The southern hill country provides tea aficionados the chance to visit factories and learn about tea production. Often referred to as Sri Lanka ‘Little England’, this genteel highland community does have a rose-tinted, vaguely British-country-village feel to it, with its colonial-era bungalows, Tudor-style hotels, well-tended hedgerows and pretty gardens ... More info ›
The southern hill country provides tea aficionados the chance to visit factories and learn about tea production. Often referred to as Sri Lanka ‘Little England’, this genteel highland community does have a rose-tinted, vaguely British-country-village feel to it, with its colonial-era bungalows, Tudor-style hotels, well-tended hedgerows and pretty gardens. Indeed, Nuwara Eliya was once was the favoured cool-climate escape for the hard-working. With a cool though unpredictable climate, the town provides a welcome relief from the hot and humid lowlands. Walking around is a good way to see a number of sights.
Stop at: Gregory Lake
Lake Gregory is a picturesque, man-made Lake nestled at the bottom of small hills, bordering the town of Nuwara Eliya in Sri Lanka’s mountainous, tea-growing region. A visit or tour of Nuwara Eliya would not be complete without a visit to this scenic lake, with perhaps a boat ride or a walk along its shores. As the small town grew and expanded, the Governor of the time, Sir William Gregory, decided that electricity had to be introduced to the town and the Lake was originally created to generate much-needed electricity for the rapidly developing town. Lake Gregory was fashioned under orders of British Governor Sir William Gregory in 1873. The water from the lake is directed to a place named “Blackpool” in Nuwara Eliya using a tunnel, and is used to generate electricity for the town even today. Lake Gregory also serves as an important catchment area for rainwater and mountain stream runoff, preventing flooding of the Nuwara Eliya town suburbs.
Stop at: Victoria Park
In the centre of the town is the local Central Market. South of the market is Victoria Park spreading over an expanse of 27 acres with well-maintained shrubs and trees. The cluster of exceedingly tall eucalyptuses is a main feature therein. Victoria Park though is located at close proximity to the city centre, is an ornithological hot spot where bird lovers would spend long hours. River Nanu Oya that runs through the Victoria Park and a number of lakes within it supports the endemic birds of Sri Lanka as well as migrant birds from neighbouring countries and regions such as the Himalayas. Among the birds are Kashmir flycatcher, Indian blue robin, Pied thrush, Dull-blue flycatcher and the yellow-eared bulbul.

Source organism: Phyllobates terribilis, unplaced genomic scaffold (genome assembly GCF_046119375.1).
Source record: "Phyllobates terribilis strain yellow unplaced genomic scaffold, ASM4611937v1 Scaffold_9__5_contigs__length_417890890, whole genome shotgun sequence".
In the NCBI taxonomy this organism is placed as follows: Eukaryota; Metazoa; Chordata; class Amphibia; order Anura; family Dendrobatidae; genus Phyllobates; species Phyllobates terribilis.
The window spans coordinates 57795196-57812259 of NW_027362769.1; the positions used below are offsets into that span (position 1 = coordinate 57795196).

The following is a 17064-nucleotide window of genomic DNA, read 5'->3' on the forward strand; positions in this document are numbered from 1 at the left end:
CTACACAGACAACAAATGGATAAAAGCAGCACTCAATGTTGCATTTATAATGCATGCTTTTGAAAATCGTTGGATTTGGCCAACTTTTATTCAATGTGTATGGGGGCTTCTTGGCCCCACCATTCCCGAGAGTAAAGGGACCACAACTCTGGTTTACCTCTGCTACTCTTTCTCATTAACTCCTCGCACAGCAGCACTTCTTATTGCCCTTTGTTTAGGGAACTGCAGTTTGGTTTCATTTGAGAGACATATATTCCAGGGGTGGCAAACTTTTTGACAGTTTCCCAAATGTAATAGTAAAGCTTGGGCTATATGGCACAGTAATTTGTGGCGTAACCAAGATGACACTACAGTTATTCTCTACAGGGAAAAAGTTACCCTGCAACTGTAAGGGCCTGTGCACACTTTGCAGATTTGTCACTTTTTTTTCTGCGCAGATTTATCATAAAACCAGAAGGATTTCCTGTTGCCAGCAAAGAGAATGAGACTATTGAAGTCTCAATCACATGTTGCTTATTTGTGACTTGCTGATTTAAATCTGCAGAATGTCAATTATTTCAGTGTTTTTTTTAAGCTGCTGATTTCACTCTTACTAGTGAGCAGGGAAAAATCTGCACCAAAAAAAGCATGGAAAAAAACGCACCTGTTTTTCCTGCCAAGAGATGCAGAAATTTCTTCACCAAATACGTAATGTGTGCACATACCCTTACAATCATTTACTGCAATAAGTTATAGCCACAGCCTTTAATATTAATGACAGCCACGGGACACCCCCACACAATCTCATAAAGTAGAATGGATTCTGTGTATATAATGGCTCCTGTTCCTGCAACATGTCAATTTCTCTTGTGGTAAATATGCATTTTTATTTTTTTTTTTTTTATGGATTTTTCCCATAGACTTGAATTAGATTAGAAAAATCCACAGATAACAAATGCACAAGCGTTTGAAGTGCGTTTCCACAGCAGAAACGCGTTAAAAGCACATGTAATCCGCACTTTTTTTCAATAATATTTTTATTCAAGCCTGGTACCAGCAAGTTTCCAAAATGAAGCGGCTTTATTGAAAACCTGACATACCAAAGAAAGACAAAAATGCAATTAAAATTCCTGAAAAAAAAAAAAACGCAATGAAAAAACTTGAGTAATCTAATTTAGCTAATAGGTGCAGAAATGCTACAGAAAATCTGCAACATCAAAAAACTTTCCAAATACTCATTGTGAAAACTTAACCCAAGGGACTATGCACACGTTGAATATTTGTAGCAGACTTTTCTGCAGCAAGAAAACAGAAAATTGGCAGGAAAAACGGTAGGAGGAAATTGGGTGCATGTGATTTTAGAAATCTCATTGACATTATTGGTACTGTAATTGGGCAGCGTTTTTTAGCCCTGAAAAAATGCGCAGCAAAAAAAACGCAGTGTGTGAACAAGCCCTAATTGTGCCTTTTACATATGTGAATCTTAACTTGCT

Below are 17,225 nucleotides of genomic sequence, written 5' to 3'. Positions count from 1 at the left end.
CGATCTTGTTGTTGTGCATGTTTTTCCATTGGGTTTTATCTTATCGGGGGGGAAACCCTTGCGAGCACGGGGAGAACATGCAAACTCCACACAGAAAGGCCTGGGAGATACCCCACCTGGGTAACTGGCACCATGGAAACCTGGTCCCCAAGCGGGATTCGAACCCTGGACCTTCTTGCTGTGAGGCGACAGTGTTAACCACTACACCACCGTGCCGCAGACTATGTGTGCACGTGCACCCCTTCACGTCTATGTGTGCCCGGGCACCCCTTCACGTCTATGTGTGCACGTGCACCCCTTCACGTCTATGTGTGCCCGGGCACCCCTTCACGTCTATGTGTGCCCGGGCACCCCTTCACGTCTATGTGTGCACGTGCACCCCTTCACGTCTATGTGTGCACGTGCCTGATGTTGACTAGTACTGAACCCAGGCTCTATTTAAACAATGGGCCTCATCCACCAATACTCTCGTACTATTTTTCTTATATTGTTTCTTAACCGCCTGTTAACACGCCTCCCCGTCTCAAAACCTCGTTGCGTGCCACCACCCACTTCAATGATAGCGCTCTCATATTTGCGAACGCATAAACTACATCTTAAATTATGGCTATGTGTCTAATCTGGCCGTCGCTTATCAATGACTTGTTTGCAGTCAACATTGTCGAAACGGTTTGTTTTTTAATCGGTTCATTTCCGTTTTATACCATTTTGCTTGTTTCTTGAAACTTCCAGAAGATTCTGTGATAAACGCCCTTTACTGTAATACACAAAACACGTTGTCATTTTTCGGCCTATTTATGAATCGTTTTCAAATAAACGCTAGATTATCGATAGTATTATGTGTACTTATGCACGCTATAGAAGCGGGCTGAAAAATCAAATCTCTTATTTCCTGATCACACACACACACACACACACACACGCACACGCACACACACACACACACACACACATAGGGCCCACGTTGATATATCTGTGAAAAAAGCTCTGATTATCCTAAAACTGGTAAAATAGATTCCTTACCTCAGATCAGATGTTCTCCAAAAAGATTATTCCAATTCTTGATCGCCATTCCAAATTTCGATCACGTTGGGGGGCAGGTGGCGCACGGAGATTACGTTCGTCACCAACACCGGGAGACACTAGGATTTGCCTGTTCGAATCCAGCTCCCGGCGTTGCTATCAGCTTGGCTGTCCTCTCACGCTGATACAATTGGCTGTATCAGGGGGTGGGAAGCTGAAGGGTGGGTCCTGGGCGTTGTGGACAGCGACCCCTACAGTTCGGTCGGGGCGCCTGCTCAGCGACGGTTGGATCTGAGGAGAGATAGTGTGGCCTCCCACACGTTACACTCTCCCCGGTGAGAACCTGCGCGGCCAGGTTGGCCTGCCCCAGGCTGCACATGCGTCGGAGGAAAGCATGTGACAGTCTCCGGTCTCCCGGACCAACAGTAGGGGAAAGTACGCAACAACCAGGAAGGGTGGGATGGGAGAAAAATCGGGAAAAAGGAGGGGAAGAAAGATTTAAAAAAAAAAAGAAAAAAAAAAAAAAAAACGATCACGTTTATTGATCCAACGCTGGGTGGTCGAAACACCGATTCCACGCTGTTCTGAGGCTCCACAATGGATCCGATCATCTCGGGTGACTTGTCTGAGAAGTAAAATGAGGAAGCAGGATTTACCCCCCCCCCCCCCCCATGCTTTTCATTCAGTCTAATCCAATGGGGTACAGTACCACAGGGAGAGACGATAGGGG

Stop at: Tea Factory & Tea Plantations
Tea is one of the three major natural products in Sri Lanka. Tea is exported along with rubber and spices. Sri Lanka is popular in western and European countries because of our very pure tea leaves that are hand-plucked from the exuberant hills in the central region.
Get your shoes on to avoid the creepy crawlies; a hat to keep your ears out of the cold. Take the opportunity to stroll around a tea plantation and watch “Ceylon Tea” as it makes its way to that warm cup you can enjoy with the backdrop of glorious Sri Lankan hills.
With the tour of the factory you’ll be able to see how the leaves are withered, sorted, graded and packed into packs. Signed, sealed and delivered for you to take back home for friends…or to keep it yourself!
Stop at: Seetha Amman Temple
On the way to the Hakgala Gardens, near the 83km post, is the colourful Hindu Seetha Amman Temple at Sita Eliya. It’s said to mark the spot where Sita was held captive by the demon king Rawana, and where she prayed daily for Rama to come and rescue her. On the rock face across the stream are circular depressions said to be the footprints of Rawana’s elephant.
Stop at: Ramboda Falls
Rivers, as they flow over uneven ground or down mountains, often split into tributaries or form waterfalls. Sometimes two tributaries of the same river may form twin waterfalls very close to each other as the water spills down cliffs and rocks. However, it is quite uncommon for the tributaries to combine after forming the waterfalls making a Y shape.
This unique and beautiful sight can be seen at the Pussellawa area of Nuwara Eliya, at the Ramboda Pass. The Ramboda Falls in Sri Lanka or Ramboda Ella or Puna Ella as these falls are called is created from Puna Oya, a tributary of Kothmale Oya. It makes a twin with Dunsinane Falls which is created by Pundalu Oya, also a tributary of Kothmale River, and combines at the base to form a Y shape.